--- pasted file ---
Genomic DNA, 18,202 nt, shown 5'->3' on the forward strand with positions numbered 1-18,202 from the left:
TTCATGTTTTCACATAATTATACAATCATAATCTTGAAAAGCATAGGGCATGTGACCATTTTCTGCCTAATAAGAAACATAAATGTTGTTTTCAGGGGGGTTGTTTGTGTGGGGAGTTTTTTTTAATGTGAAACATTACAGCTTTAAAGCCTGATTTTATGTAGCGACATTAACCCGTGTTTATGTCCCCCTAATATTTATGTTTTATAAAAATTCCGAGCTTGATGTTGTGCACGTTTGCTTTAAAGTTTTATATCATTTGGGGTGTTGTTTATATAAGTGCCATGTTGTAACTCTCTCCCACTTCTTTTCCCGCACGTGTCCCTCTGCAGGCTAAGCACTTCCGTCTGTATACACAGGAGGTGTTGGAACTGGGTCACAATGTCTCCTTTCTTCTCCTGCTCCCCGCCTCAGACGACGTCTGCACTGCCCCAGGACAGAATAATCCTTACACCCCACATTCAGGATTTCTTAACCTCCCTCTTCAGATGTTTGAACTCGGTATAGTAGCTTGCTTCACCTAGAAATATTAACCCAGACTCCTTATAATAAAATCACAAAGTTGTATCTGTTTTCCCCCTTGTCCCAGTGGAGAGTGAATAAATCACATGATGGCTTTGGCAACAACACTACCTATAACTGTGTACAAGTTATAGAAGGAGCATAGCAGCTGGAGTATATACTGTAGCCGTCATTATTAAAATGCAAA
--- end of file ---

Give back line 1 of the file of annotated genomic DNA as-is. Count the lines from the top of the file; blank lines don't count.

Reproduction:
Genomic DNA, 18,202 nt, shown 5'->3' on the forward strand with positions numbered 1-18,202 from the left: